1. Mahogany ends, simple spindle-cut frets, steel end-bolts, brass reeds.
  2. Mahogany ends, simple spindle-cut frets, steel end-bolts, steel reeds.
  3. Mahogany ends, full spindle-cut frets, brass end-bolts, steel reeds, usually made for dealers.
  4. Rosewood veneered ends, simple spindle-cut frets, steel bolts, steel reeds.
  5. Same as #2 but with to-the-edge metal ends.
  6. Same as #3 but with to-the-edge metal ends.

  7. Newly Improved, rosewood veneered ends, hand-cut full fretwork, brass end-bolts, steel reeds. (Also available in 5 1/8" "miniature" format.)

  8. Same as #7 but with to-the-edge metal ends.
  9. Same as #7 but with ebonised ends, nickel bolts.
  10. Same as #9 but with metal buttons.
  11. Same as #9 but with inset metal ends.
  12. Same as #11 but with metal buttons.
  13. Special Anglo Model, Lachenal's Jeffries/Crabb style model, with parallel reed chambers.
  14. New Model, same as #12 but with raised ends and long-scale reeds.
  15. Edeophone.

 

Edited by Stephen Chambers
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5 hours ago, Stephen Chambers said:

.........

11. Same as #10 but with metal buttons.

.........

 

Stephen,

do you mean that that the models 1 to 10 all have bone buttons?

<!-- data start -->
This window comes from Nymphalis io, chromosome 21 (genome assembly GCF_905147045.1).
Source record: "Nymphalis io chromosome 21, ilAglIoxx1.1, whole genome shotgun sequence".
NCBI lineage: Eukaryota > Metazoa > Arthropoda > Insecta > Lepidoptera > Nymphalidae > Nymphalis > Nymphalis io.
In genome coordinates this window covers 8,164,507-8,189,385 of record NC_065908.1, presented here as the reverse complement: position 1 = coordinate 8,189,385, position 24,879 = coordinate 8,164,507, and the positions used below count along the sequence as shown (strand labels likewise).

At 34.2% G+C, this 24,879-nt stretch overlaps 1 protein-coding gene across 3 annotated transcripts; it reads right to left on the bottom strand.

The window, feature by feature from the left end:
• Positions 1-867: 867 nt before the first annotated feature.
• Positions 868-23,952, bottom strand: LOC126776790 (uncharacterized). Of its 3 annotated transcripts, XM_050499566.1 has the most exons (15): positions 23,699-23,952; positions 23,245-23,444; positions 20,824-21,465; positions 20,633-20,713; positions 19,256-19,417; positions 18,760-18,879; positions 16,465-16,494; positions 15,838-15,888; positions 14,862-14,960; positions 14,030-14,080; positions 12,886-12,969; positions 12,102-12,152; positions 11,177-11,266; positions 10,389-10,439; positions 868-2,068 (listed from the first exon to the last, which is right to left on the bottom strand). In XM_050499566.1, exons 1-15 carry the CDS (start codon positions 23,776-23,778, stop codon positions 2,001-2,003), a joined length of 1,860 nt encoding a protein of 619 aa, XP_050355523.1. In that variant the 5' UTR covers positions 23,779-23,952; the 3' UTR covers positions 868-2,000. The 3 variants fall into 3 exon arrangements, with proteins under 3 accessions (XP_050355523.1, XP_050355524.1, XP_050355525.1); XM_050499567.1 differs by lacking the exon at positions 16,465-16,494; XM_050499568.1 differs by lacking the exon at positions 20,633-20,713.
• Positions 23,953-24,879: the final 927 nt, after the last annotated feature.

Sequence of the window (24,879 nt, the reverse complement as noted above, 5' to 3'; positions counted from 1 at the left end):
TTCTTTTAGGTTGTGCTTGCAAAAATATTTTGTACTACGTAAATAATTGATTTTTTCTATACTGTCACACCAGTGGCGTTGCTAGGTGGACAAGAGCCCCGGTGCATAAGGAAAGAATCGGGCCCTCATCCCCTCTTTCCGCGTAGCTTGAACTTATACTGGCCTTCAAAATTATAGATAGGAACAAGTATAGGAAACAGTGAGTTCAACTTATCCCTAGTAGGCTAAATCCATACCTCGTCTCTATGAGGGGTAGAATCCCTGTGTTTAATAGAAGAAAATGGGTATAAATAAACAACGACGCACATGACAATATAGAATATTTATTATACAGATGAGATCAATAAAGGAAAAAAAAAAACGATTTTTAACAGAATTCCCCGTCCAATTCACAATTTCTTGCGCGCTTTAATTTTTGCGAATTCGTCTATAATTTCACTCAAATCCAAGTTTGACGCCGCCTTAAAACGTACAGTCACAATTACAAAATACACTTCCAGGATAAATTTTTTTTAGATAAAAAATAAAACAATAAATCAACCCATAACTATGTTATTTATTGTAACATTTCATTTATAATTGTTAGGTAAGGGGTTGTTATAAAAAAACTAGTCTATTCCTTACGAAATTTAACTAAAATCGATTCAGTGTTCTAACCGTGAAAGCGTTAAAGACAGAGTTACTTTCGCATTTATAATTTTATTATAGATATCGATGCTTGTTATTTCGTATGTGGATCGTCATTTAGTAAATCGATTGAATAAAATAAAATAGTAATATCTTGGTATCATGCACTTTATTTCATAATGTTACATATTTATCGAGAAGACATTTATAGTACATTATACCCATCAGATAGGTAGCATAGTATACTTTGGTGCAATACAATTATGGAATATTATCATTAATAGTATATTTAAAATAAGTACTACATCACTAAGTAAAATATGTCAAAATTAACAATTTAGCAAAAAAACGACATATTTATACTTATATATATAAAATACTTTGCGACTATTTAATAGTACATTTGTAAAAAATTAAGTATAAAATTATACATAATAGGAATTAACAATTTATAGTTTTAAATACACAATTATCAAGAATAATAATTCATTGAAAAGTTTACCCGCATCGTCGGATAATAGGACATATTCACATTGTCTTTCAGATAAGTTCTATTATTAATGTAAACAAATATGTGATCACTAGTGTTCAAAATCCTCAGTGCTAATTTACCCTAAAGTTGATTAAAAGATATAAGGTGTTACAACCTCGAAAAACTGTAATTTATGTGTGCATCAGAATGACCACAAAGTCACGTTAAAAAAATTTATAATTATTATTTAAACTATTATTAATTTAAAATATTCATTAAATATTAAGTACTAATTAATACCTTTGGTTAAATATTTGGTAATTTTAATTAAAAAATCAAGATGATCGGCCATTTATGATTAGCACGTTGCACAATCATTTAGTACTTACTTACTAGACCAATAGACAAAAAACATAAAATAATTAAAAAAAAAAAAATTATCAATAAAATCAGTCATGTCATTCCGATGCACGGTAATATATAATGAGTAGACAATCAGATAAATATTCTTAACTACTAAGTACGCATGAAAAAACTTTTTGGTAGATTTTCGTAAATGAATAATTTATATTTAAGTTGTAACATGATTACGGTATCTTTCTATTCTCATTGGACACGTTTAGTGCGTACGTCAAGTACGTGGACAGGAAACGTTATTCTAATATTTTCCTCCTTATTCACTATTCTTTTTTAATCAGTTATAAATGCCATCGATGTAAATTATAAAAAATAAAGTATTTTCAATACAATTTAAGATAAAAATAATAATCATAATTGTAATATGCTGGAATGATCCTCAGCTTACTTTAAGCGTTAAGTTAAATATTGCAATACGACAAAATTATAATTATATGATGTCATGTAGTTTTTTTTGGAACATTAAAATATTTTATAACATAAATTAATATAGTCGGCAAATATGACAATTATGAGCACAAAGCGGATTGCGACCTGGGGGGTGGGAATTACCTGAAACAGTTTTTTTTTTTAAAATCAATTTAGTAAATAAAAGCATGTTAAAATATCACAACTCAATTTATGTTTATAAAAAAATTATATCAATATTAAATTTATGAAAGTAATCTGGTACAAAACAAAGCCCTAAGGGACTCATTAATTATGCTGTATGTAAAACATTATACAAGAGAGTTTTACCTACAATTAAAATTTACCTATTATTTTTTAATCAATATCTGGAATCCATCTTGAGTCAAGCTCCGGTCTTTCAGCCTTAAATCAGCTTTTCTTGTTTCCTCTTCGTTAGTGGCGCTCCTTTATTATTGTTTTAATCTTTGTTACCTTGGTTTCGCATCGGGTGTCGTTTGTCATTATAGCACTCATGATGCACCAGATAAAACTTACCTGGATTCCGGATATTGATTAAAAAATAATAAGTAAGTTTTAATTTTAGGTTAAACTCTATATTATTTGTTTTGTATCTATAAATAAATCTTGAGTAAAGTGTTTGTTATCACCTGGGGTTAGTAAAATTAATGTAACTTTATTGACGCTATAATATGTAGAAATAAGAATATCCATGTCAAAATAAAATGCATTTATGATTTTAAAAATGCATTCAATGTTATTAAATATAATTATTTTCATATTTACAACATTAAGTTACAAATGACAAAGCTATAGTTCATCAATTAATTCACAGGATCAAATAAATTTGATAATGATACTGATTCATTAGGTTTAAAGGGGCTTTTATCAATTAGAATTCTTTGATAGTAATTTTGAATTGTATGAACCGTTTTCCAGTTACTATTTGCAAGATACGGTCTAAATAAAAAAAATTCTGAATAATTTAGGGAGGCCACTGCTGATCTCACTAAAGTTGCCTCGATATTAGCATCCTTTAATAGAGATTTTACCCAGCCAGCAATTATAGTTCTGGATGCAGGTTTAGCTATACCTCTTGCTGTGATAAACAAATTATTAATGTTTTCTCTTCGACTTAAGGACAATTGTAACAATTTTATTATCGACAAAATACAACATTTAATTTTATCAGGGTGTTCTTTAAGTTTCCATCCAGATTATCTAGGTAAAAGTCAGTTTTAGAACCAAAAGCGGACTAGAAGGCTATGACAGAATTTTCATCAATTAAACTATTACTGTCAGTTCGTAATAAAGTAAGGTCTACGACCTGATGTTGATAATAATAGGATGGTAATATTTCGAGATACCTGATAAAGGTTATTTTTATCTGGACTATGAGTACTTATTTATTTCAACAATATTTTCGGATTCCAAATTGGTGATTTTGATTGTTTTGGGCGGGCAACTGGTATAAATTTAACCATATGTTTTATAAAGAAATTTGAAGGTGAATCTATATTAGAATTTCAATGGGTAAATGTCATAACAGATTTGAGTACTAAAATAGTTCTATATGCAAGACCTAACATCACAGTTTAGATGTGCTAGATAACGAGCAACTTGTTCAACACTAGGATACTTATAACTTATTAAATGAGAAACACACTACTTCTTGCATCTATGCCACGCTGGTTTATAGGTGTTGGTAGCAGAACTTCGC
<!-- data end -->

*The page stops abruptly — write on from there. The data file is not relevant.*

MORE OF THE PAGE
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2 hours ago, Leonard said:

Stephen,

do you mean that that the models 1 to 10 all have bone buttons?

I don't think you should interpret the numbers on Stephen's list as 'model' numbers, just an attempt to list most of the model variations known as simply as possible.

 

If you look at that price list again you'll find that all the basic models were supplied with bone buttons, but solid Nickel Buttons (sometimes called German Silver) are available as an option on 'Newly Improved' types ( 'Newly Improved' being a phrase Lachenal used from the beginning of anglo production circa 1863). The Special Model anglo has nickel buttons as standard and the New Model Anglo is supplied with 'Silver Tipped' buttons where only the visible ends are metal.

 

But of course, we should remember that Lachenal were always willing to supply instruments to variations in customer requirements.

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45 minutes ago, wes williams said:

If you look at that price list again you'll find that all the basic models were supplied with bone buttons, but solid Nickel Buttons (sometimes called German Silver) are available as an option on 'Newly Improved' types ( 'Newly Improved' being a phrase Lachenal used from the beginning of anglo production circa 1863). The Special Model anglo has nickel buttons as standard and the New Model Anglo is supplied with 'Silver Tipped' buttons where only the visible ends are metal.